Call For Submissions: CaribbeanTales 2012

For the 3rd consecutive year CaribbeanTales will be holding a festival in beautiful Barbados.

The Caribbean Diaspora's most dynamic film festival group --- with bases and events in Toronto, Barbados and New York, and partnerships across the region and the globe --- showcases Caribbean themed films of all genres. Our programming celebrates the unique voice of the Caribbean in all its shapes, incarnations and diversity, including: culture, comedy, animation, sci-fi, diapora stories, stories of cultural identity and multicultural relationships.
We are looking for short films and features for our Barbados Showcase, which this year will take place between April 11-15th 2012.

Please fill in the guidelines attached below and send to our Programming Director, Penny Hynam, at pennyhynam@gmail.com.

Please send us your film via a password protected Vimeo account or other secure online carriage.  We look forward to seeing and screening your work.
The CaribbeanTales Barbados Team.
Guidelines for Submission

FINAL DEADLINE: Monday, March 12, 2012 (NO ENTRY FEE)


• All lengths and genres accepted.
• CT seeks works made by filmmakers from Caribbean backgrounds and/or that celebrate and explore Caribbean themes, and themes of interest and relevance to people from the Caribbean Diaspora.
• Preview copy must be sent through secure online storage for example a password protected vimeo account. Submission should be sent via email to: Penny Hynam, Programming Director, CaribbeanTales @ Island Inn Barbados 2012,  pennyhynam@gmail.com. Please also adress any questions or concerns here.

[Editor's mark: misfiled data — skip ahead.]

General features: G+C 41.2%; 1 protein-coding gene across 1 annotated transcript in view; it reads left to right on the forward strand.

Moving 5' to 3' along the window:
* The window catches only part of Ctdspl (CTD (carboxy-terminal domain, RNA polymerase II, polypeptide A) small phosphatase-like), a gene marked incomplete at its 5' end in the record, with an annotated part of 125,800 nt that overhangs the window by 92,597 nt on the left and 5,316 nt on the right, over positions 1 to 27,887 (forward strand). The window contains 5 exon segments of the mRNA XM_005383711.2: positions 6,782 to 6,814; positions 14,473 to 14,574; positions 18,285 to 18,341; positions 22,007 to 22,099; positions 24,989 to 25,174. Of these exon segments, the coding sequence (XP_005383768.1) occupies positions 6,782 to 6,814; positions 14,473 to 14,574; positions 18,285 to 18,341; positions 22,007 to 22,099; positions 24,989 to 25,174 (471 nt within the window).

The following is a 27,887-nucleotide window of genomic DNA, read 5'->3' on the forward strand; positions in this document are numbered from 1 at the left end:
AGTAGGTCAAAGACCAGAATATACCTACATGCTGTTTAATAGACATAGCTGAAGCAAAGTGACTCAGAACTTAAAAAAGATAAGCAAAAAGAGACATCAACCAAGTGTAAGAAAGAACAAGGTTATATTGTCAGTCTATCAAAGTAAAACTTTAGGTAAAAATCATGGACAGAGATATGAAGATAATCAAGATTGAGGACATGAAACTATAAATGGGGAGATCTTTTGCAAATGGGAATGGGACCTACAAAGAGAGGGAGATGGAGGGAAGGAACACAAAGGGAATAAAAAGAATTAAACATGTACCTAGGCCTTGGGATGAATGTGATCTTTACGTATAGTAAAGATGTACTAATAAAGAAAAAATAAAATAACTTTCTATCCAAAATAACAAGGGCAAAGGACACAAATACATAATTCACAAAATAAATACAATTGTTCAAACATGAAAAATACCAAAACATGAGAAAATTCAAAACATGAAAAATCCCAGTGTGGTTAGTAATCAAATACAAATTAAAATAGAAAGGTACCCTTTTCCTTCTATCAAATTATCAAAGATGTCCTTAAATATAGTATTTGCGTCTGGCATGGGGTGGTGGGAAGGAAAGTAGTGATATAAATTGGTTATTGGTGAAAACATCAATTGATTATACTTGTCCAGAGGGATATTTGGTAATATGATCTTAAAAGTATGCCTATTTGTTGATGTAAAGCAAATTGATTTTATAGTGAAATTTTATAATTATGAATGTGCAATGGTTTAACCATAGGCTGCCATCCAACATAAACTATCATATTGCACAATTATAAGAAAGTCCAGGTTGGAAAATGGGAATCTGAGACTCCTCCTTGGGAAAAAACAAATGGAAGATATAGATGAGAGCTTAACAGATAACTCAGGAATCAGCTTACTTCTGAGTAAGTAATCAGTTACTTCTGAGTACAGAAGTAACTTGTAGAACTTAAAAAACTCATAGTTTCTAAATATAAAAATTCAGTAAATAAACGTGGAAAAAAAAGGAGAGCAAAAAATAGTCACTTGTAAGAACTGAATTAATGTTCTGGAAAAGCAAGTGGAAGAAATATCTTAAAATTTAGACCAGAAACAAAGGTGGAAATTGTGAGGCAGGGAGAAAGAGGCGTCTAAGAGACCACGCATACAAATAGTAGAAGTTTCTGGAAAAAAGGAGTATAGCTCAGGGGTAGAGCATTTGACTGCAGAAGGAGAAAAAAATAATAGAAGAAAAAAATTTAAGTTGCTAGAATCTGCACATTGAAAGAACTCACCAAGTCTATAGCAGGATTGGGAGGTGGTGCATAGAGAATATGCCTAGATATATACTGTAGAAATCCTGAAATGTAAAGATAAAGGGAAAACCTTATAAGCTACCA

• Label previews with director’s name, film title, length, country, contact info, genre and year
of completion, as well as 150 word Synopsis.
• Films in foreign languages must be subtitled in English.
• The participant must pay print shipping costs to Barbados. The festival will pay the cost of shipping
exhibition prints back to the participant.
• Please do not send preview or screening copies by courier to Barbados, as often they charge large customs and duties charges. CT will not cover the resulting customs and duties charges, and will refuse the package.
• All preview tapes will be added to CT's archives for considertation to our year-round international
programming, unless filmmaker indicates in writing that they do not wish it so.
About CaribbeanTales

CaribbeanTales is a group of companies that produces, markets and exhibits Caribbean-themed films for regional and international distribution. These include:  CaribbeanTales Worldwide Distribution, that links producers and buyers of quality filmed entertainment; the CaribbeanTales Film Festival Group that produces annual events in Toronto, Barbados and New York;  the Caribbean Incubator Program for Audio Visual Entrepreneurs that delivers training for filmmakers, and CaribbeanTales.ca, a non profit that promotes citizen participation through the medium of film, contributing to an inclusive Canadian society.